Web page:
Back in the day people would just sit down and watch films when they were first released and nobody would even think of complaining about the color timing even though you'd see plenty of films that look like their respective 4K remasters/restorations.

Nowadays you have people that freak out and start using buzzphrases like "blanket tint", that nobody who knows what they're talking about would use unironically, when a remaster doesn't look like "real life". Obviously people that have zero clue what they are talking about and people who have been proven wrong with undispiutable evidence in the past when they falsely accuse something of being revisionist when it's not, while they ironically barely ever criticise garbage from Ritrovata and Eclair which in most cases is revisionist.

It's got to the point that you have people wasting countless hours of their lives removing "blanket tints" that don't even exist from Blu-rays while labeling their revisionist fan edits as preservations. Yet these same people wonder why professional colorists and film preservationists don't take them seriously, and they wonder why not everybody else is willing to sheepishly follow their lead.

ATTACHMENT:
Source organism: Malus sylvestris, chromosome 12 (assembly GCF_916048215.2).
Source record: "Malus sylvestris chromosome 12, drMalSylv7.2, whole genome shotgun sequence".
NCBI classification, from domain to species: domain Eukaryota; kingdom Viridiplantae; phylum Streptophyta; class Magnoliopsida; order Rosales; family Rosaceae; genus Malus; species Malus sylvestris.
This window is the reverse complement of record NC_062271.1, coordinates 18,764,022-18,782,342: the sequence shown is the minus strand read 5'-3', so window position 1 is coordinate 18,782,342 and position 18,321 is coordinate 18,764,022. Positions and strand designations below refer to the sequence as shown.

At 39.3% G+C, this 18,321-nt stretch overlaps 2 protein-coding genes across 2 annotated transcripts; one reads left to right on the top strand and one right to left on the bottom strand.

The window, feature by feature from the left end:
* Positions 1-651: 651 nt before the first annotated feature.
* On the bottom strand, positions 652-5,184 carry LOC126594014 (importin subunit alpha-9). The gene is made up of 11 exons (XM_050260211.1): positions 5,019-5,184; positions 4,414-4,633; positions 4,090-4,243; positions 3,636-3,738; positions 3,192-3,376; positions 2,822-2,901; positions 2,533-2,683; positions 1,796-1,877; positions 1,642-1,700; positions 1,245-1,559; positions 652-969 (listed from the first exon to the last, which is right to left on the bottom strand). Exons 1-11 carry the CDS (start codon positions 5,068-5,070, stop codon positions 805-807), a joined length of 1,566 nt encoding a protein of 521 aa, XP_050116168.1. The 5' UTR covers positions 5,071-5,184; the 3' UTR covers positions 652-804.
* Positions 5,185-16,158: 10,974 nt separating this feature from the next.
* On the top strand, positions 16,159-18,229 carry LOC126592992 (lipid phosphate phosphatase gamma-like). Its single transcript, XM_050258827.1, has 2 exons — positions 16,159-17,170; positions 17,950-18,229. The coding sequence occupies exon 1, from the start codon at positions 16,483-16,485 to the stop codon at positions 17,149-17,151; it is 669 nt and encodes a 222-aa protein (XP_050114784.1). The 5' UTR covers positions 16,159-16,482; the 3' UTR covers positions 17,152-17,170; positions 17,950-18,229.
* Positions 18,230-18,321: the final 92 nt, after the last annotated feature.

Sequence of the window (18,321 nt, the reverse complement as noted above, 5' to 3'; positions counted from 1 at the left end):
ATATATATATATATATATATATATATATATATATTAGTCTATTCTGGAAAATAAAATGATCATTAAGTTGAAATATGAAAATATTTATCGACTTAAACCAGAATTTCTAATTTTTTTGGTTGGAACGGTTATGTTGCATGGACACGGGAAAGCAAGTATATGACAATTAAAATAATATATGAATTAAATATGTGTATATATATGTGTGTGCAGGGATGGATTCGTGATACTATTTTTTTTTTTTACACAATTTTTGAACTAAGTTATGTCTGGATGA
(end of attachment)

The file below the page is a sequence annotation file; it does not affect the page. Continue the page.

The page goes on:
I haven't seen Midnight Cowboy in 35mm but the Criterion sure as hell looks more like a photochemically timed film than the MGM which as I've said before looks exactly like every other one of MGM's older masters. As always, these "debates" mostly always come down to people not knowing about photochemical color timing, different lighting methods, what happens when you shoot tungsten in daylight without an 85 filter, etc., just a bunch of people on some sheepish "blanket tint" witch hunt throwing out the same old regurgitated phrases which barely ever apply.
If you needed to be a photochemist to have an opinion on how a movie should look then this site wouldn't exist

The guy's wearing a white shirt and it looks aqua-green in those caps. Even if it would have looked like that projected somewhere 50 years ago, I don't think that's an appropriate standard for us today.
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Old 04-22-2018, 02:19 PM   #169